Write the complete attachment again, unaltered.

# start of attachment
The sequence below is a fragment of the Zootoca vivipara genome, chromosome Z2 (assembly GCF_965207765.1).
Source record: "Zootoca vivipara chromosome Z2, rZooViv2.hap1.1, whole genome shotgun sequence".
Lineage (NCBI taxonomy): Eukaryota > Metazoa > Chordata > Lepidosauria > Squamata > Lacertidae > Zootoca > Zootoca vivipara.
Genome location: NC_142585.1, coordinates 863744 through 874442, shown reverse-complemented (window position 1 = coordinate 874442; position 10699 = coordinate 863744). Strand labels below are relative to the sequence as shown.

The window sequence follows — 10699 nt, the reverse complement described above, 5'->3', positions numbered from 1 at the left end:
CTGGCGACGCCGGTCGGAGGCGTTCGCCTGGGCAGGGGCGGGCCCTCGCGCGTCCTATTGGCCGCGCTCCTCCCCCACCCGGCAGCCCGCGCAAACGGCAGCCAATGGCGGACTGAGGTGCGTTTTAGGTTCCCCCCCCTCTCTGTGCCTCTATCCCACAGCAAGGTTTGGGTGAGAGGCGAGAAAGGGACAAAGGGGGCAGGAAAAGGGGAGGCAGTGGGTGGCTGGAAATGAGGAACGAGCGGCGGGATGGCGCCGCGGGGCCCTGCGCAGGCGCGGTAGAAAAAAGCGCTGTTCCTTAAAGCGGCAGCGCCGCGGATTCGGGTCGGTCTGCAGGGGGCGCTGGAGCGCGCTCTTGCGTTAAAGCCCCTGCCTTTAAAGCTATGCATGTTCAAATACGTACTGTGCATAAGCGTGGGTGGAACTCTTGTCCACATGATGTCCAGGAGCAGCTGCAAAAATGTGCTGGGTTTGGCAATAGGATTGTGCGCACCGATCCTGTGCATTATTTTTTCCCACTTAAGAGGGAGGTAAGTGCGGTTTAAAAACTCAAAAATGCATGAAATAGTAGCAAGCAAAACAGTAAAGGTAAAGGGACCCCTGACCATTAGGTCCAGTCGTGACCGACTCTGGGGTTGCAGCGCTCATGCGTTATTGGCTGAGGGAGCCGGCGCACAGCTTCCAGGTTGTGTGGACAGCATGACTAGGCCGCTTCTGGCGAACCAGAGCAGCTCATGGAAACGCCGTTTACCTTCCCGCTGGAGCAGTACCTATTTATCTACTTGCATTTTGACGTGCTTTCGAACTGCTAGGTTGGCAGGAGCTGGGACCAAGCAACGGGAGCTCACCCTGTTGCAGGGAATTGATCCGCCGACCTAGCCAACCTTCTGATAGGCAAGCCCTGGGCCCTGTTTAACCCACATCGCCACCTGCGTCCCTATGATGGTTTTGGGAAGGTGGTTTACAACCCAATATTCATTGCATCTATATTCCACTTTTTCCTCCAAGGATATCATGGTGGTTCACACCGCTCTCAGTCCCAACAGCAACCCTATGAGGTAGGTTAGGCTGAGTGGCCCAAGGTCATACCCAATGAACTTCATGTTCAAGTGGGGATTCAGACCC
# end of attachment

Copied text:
The sequence below is a fragment of the Zootoca vivipara genome, chromosome Z2 (assembly GCF_965207765.1).
Source record: "Zootoca vivipara chromosome Z2, rZooViv2.hap1.1, whole genome shotgun sequence".
Lineage (NCBI taxonomy): Eukaryota > Metazoa > Chordata > Lepidosauria > Squamata > Lacertidae > Zootoca > Zootoca vivipara.
Genome location: NC_142585.1, coordinates 863744 through 874442, shown reverse-complemented (window position 1 = coordinate 874442; position 10699 = coordinate 863744). Strand labels below are relative to the sequence as shown.

The window sequence follows — 10699 nt, the reverse complement described above, 5'->3', positions numbered from 1 at the left end:
CTGGCGACGCCGGTCGGAGGCGTTCGCCTGGGCAGGGGCGGGCCCTCGCGCGTCCTATTGGCCGCGCTCCTCCCCCACCCGGCAGCCCGCGCAAACGGCAGCCAATGGCGGACTGAGGTGCGTTTTAGGTTCCCCCCCCTCTCTGTGCCTCTATCCCACAGCAAGGTTTGGGTGAGAGGCGAGAAAGGGACAAAGGGGGCAGGAAAAGGGGAGGCAGTGGGTGGCTGGAAATGAGGAACGAGCGGCGGGATGGCGCCGCGGGGCCCTGCGCAGGCGCGGTAGAAAAAAGCGCTGTTCCTTAAAGCGGCAGCGCCGCGGATTCGGGTCGGTCTGCAGGGGGCGCTGGAGCGCGCTCTTGCGTTAAAGCCCCTGCCTTTAAAGCTATGCATGTTCAAATACGTACTGTGCATAAGCGTGGGTGGAACTCTTGTCCACATGATGTCCAGGAGCAGCTGCAAAAATGTGCTGGGTTTGGCAATAGGATTGTGCGCACCGATCCTGTGCATTATTTTTTCCCACTTAAGAGGGAGGTAAGTGCGGTTTAAAAACTCAAAAATGCATGAAATAGTAGCAAGCAAAACAGTAAAGGTAAAGGGACCCCTGACCATTAGGTCCAGTCGTGACCGACTCTGGGGTTGCAGCGCTCATGCGTTATTGGCTGAGGGAGCCGGCGCACAGCTTCCAGGTTGTGTGGACAGCATGACTAGGCCGCTTCTGGCGAACCAGAGCAGCTCATGGAAACGCCGTTTACCTTCCCGCTGGAGCAGTACCTATTTATCTACTTGCATTTTGACGTGCTTTCGAACTGCTAGGTTGGCAGGAGCTGGGACCAAGCAACGGGAGCTCACCCTGTTGCAGGGAATTGATCCGCCGACCTAGCCAACCTTCTGATAGGCAAGCCCTGGGCCCTGTTTAACCCACATCGCCACCTGCGTCCCTATGATGGTTTTGGGAAGGTGGTTTACAACCCAATATTCATTGCATCTATATTCCACTTTTTCCTCCAAGGATATCATGGTGGTTCACACCGCTCTCAGTCCCAACAGCAACCCTATGAGGTAGGTTAGGCTGAGTGGCCCAAGGTCATACCCAATGAACTTCATGTTCAAGTGGGGATTCAGACCC